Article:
10.30am, half an hour before the start, and still no sign of Daz. And he’s down to run Leg 1. Fortunately, Steve has also joined us, and is ready to step in if needed. Members of the team already blessed by fatherhood start swapping anecdotes about their “big days”. But, perfectly relaxed, Daz appears, proceeds to run a blinding first leg, and we are on our way. The second leg is paired, and Ross and Jon take the metaphorical baton over the rough ground of Fairfield and Cofa Pike. But the misty conditions mean that the crux will be Leg 3, the paired navigation leg. It’s Simon and Mick who, half a mile into their run, get handed a map marked with 5 checkpoints, and head off into the gloaming…

Meanwhile, I’ve been off recce-ing the final descent, which I didn’t get the chance to do on Thursday. Steep, grassy and slippery. Then, into the pen, waiting for Simon and Mick to appear, which they could do at any time within a likely half-hour window. Finally, a pair of white vests dash into the far field (coincidentally, just behind the final leg runner of Pudsey & Bramley, the first team back, so I get to photobomb their moment of glory on the finish line). A smooth handover and finally I’m off.

It’s soon into the long and steep climb to the top of Heron Pike, then the runnable stretch along the ridge and finally the fast descent. The route is flagged every 20 yards or so, but the mist is so thick it’s still difficult to follow the markers (thank goodness for the recce). As usual, I’m passed by a few runners on the climb, then haul the same number back in on the descent, so it feels like I’ve held our position. As expected, bum-sliding comes into play on a number of occasions!

We have all “dibbed” at the checkpoints on the way round, so the final results are straight up on the screens. We’ve come 40th, out of 245 teams, a brilliant result. It seems that consistency has been our strength – we ran the 51st, 56th, 43rd and 61st fastest legs respectively – whereas other teams’ performances fluctuated more noticeably. The fact that we have “no stars” helps the team dynamic I think. A well-earned post-race drink or two in Grasmere. But then, the return coach journey provides perhaps the toughest test of the day of all. A road accident at Settle sends our driver on a mad diversion, via Hawes, Leyburn, Harrogate and Blubberhouses. So it’s a 5 hour drive back from Grasmere. Miraculously, at 11pm, we are still all talking to each other and on good terms!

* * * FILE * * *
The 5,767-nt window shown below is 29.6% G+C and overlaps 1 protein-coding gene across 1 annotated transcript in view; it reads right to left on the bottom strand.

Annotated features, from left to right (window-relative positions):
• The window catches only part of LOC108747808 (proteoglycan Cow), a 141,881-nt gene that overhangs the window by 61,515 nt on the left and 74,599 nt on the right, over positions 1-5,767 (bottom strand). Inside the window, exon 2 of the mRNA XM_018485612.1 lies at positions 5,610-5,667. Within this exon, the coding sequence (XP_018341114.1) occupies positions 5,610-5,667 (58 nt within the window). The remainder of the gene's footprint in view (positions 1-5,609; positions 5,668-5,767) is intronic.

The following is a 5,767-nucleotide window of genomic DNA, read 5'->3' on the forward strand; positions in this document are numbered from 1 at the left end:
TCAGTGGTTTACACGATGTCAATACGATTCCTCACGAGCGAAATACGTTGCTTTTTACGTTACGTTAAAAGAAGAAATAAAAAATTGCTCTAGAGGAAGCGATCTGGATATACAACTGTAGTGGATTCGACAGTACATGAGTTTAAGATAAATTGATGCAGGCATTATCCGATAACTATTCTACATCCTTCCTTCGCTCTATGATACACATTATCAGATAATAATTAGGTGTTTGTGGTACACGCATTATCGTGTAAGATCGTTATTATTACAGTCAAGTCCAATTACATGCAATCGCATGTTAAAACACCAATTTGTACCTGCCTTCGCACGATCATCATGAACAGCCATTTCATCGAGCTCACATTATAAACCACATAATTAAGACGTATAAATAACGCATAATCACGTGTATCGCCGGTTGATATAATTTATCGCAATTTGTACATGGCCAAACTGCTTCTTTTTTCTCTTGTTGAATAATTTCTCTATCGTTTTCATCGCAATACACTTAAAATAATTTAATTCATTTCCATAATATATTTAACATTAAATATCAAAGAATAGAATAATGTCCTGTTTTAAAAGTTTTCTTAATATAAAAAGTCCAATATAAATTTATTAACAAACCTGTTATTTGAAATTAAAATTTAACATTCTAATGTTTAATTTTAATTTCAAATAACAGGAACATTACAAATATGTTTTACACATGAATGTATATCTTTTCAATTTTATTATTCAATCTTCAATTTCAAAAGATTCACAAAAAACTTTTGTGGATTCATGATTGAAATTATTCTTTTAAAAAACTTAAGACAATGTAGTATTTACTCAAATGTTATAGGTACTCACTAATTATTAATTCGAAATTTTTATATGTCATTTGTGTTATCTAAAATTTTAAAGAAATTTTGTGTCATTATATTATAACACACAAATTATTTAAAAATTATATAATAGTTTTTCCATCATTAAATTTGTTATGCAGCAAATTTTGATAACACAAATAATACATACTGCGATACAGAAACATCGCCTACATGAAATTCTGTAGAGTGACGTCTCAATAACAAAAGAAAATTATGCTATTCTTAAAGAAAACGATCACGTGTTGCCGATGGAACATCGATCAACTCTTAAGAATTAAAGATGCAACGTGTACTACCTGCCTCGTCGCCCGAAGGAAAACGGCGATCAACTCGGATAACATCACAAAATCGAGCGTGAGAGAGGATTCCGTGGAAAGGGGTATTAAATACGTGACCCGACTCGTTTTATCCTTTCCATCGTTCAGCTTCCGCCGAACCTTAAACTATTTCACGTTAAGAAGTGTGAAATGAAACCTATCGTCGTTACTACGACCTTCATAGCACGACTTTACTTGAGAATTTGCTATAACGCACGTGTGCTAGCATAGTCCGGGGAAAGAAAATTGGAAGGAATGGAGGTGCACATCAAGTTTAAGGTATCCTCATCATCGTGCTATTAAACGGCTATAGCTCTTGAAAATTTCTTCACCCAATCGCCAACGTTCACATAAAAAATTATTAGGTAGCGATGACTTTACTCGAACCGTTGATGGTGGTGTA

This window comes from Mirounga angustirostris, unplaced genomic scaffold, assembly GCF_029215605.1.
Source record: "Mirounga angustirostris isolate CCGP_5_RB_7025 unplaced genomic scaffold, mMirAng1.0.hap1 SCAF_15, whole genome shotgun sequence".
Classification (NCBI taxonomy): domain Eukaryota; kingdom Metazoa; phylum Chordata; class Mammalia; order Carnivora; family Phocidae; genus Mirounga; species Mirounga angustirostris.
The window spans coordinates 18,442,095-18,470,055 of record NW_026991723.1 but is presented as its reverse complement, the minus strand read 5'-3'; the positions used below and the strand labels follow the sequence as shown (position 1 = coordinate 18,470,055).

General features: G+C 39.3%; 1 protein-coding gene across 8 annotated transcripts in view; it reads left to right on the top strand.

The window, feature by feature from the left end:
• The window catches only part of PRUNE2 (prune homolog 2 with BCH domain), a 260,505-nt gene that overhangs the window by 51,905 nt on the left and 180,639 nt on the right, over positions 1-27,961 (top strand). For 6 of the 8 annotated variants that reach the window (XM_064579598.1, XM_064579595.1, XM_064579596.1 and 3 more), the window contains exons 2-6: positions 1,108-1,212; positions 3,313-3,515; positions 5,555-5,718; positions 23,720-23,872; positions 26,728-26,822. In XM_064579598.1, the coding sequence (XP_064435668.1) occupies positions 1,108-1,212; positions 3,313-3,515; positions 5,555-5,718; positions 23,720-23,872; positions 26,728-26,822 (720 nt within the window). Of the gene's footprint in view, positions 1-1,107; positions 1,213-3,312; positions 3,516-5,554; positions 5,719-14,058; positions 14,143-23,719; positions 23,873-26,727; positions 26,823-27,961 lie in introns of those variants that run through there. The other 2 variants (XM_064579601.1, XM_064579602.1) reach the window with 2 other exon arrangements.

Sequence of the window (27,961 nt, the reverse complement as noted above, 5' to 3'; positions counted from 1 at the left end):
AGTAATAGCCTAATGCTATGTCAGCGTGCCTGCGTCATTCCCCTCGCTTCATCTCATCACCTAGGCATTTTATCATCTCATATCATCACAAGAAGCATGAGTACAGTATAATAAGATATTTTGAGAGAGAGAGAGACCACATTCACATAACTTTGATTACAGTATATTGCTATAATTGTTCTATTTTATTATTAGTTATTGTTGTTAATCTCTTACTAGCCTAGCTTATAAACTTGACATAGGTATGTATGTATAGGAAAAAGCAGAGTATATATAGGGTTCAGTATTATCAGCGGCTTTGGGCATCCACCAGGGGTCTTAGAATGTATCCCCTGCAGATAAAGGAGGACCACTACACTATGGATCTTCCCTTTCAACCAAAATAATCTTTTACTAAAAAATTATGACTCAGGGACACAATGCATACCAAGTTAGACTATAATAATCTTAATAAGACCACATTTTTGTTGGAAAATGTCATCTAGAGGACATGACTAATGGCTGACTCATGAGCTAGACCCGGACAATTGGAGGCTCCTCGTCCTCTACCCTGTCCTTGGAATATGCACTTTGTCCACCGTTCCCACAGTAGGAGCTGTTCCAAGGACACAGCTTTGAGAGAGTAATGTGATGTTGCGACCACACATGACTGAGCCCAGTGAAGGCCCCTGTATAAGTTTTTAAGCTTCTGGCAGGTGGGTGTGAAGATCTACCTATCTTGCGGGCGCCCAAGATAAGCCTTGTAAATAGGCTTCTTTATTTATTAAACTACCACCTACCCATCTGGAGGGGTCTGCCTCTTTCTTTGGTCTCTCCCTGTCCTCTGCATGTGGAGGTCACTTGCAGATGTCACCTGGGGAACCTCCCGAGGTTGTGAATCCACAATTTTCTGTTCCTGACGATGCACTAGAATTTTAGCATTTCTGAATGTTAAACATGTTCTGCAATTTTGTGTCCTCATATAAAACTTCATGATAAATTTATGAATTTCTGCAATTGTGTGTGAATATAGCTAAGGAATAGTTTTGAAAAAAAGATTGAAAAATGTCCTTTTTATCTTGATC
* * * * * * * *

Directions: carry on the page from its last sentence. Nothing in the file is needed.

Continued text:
Many thanks in particular to Ambleside AC for hosting the event and to Ross for pulling the team together, but really thanks to everyone involved for making this such a terrific day.

Sun 21 Oct

Bouyed up by all things fellrunning, I decided on a full recce of next week’s Grin n Bear It race, a 15 mile round in the Dark Peak from Langsett. The first half was pretty steady over clear trails, which meant the second half came as a bit of a shock. With the clag down and a disappearing trod, it was full map and compass stuff over Swains Head and Cabin Hill, with testing underfoot conditions – tussocks, heather and peat. At one point my leg disappeared down an invisible hole and I was grateful to escape with a minor graze. In other words, nice to be back in the Dark Peak! Just under 4 hours for the full round.

Wed 24 Oct

Visiting family in Norfolk, I did a 5-mile loop along a disused railway line. Unseasonably warm.

Fri 26 Oct

Back home, found a few variations in Gledhow Valley, following unvisited paths just to see where they went (nowhere, usually). Good job I’m not on Strava – they’d think I was mad.

Sun 28 Oct

The value of a good recce! Blessed with fine, clear weather, I got round Grin n Bear It in about 2.35 – an hour and a quarter quicker than last week! – coming 30th out of 130ish. Took the first bit very steady, which allowed me to do the overtaking from then on. Didn’t need to use the map once, but still saved time by knowing a couple of lines from last week (which others didn’t spot). Overall, very pleased with my first “Long” race for 12 years. And excellent support (and post-race soup) from the race organisers – Woodhead Mountain Rescue Team.

Tues 30 Oct

Back in Norfolk for half-term. Went the other way along the railway, ending up in Aylsham, so a 12 mile there and back. Long, flat straights not really my thing, but all enlivened by heavy rain.